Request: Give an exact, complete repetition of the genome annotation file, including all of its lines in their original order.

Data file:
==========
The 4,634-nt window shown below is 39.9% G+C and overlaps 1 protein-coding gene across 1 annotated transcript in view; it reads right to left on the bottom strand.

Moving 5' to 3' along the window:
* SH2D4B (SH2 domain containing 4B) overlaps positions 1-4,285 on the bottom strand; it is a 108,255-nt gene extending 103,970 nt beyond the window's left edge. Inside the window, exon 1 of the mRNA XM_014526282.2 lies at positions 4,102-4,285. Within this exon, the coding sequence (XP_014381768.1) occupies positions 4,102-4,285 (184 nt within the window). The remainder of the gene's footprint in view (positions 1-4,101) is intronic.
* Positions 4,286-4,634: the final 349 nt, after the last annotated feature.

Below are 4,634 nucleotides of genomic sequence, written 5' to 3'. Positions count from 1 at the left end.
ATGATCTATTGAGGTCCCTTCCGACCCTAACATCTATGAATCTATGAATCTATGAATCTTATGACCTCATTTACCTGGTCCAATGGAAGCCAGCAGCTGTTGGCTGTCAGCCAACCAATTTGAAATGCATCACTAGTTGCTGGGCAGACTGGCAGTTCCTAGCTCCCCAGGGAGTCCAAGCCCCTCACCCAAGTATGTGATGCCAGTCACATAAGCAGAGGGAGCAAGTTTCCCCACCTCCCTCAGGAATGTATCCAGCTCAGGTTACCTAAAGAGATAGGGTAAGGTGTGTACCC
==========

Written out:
The 4,634-nt window shown below is 39.9% G+C and overlaps 1 protein-coding gene across 1 annotated transcript in view; it reads right to left on the bottom strand.

Moving 5' to 3' along the window:
* SH2D4B (SH2 domain containing 4B) overlaps positions 1-4,285 on the bottom strand; it is a 108,255-nt gene extending 103,970 nt beyond the window's left edge. Inside the window, exon 1 of the mRNA XM_014526282.2 lies at positions 4,102-4,285. Within this exon, the coding sequence (XP_014381768.1) occupies positions 4,102-4,285 (184 nt within the window). The remainder of the gene's footprint in view (positions 1-4,101) is intronic.
* Positions 4,286-4,634: the final 349 nt, after the last annotated feature.

Below are 4,634 nucleotides of genomic sequence, written 5' to 3'. Positions count from 1 at the left end.
ATGATCTATTGAGGTCCCTTCCGACCCTAACATCTATGAATCTATGAATCTATGAATCTTATGACCTCATTTACCTGGTCCAATGGAAGCCAGCAGCTGTTGGCTGTCAGCCAACCAATTTGAAATGCATCACTAGTTGCTGGGCAGACTGGCAGTTCCTAGCTCCCCAGGGAGTCCAAGCCCCTCACCCAAGTATGTGATGCCAGTCACATAAGCAGAGGGAGCAAGTTTCCCCACCTCCCTCAGGAATGTATCCAGCTCAGGTTACCTAAAGAGATAGGGTAAGGTGTGTACCC